Trimeric coiled coils expand the range of strength, toughness and dynamics of coiled coil motifs under shear†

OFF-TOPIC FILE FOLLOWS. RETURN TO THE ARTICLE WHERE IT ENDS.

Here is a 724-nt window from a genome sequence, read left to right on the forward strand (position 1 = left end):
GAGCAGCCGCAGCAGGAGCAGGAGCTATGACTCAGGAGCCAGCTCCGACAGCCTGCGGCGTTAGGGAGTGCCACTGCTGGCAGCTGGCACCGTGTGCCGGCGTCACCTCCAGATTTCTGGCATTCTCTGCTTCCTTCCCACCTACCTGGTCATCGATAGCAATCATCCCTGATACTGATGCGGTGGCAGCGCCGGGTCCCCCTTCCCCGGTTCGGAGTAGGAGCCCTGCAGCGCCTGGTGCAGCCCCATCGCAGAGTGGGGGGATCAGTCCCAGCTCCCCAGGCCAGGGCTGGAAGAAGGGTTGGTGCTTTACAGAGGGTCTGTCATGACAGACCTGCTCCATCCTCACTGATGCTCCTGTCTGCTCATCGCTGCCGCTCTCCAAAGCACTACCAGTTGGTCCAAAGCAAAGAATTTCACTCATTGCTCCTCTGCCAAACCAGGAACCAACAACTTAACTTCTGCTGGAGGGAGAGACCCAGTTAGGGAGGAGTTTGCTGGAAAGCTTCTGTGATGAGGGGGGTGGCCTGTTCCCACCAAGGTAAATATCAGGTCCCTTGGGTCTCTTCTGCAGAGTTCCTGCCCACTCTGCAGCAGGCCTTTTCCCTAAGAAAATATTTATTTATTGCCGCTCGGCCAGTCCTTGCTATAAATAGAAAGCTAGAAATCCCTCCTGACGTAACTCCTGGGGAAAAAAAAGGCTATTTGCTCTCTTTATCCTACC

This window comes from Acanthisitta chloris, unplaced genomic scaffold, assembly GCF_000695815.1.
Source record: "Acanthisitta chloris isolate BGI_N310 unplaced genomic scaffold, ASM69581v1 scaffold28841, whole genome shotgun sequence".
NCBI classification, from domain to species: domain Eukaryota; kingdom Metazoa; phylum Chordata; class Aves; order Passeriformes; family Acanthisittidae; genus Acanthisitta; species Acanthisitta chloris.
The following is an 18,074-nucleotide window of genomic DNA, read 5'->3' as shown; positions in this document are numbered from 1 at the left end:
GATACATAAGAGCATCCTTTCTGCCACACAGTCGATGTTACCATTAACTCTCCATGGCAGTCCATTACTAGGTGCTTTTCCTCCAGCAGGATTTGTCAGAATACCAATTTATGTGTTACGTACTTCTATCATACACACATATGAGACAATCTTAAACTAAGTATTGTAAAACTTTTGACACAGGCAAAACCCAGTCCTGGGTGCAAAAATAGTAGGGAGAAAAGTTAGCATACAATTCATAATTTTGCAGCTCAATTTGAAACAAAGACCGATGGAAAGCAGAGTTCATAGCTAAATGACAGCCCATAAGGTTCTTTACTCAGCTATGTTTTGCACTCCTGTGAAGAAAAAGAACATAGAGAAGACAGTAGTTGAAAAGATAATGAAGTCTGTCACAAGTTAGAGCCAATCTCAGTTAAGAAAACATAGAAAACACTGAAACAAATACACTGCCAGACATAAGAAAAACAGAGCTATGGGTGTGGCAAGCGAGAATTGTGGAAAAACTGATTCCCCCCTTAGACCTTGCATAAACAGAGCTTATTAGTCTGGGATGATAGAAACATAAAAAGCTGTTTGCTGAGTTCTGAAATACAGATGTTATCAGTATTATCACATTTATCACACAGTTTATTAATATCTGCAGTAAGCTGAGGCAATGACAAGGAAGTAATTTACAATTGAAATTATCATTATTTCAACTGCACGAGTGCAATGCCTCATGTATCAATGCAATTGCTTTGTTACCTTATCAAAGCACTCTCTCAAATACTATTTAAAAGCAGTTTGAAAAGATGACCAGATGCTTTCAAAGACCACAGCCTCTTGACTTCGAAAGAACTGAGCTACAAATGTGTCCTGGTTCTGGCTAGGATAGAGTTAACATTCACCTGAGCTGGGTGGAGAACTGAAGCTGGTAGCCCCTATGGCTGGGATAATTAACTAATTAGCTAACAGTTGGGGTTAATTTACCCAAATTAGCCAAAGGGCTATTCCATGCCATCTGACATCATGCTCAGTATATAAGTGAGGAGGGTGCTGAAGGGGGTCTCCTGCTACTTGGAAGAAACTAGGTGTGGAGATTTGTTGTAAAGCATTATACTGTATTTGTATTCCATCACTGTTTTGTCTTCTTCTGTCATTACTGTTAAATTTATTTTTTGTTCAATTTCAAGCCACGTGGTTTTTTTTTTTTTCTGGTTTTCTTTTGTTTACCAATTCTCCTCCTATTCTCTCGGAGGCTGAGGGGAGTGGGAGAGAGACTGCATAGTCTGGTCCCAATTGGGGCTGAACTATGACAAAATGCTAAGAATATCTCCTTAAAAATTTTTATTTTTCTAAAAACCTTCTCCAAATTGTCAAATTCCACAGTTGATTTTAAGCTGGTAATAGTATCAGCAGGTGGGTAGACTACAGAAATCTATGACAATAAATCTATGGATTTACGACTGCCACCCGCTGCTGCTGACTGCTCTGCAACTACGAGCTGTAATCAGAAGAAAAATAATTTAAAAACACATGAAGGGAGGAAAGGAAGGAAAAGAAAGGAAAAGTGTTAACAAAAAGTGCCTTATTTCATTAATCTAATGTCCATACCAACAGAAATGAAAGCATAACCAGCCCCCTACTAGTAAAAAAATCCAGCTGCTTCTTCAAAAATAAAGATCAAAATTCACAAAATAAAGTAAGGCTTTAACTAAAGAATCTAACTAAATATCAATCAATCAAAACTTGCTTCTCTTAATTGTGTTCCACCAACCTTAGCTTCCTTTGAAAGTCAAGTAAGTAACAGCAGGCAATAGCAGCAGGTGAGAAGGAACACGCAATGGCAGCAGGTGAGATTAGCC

Coiled coils are widespread protein motifs in nature, and promising building blocks for bio-inspired nanomaterials and nanoscale force sensors. Detailed structural insight into their mechanical response is required to understand their role in tissues and to design building blocks for applications. We use all-atom molecular dynamics simulations to elucidate the mechanical response of two types of coiled coils under shear: dimers and trimers. The amino acid sequences of both systems are similar, thus enabling universal (vs. system-specific) features to be identified. The trimer is mechanically more stable – it is both stronger and tougher – than the dimer, withstanding higher forces (127 pN vs. 49 pN at v = 10−3 nm ns−1) and dissipating up to five times more energy before rupture. The deformation mechanism of the trimer at all pull speeds is dominated by progressive helix unfolding. In contrast, at the lowest pull speeds, dimers deform by unfolding/refolding-assisted sliding. The additional helix in the trimer thus both determines the stability of the structure and affects the deformation mechanism, preventing helix sliding. The mechanical response of the coiled coils is not only sensitive to the oligomerization state but also to helix stability: preventing helix unfolding doubles the mechanical strength of the trimer, but decreases its toughness to half. Our results show that coiled coil trimers expand the range of coiled coil responses to an applied shear force. Altering the stability of individual helices against deformation emerges as one possible route towards fine-tuning this response, enabling the use of these motifs as nanomechanical building blocks.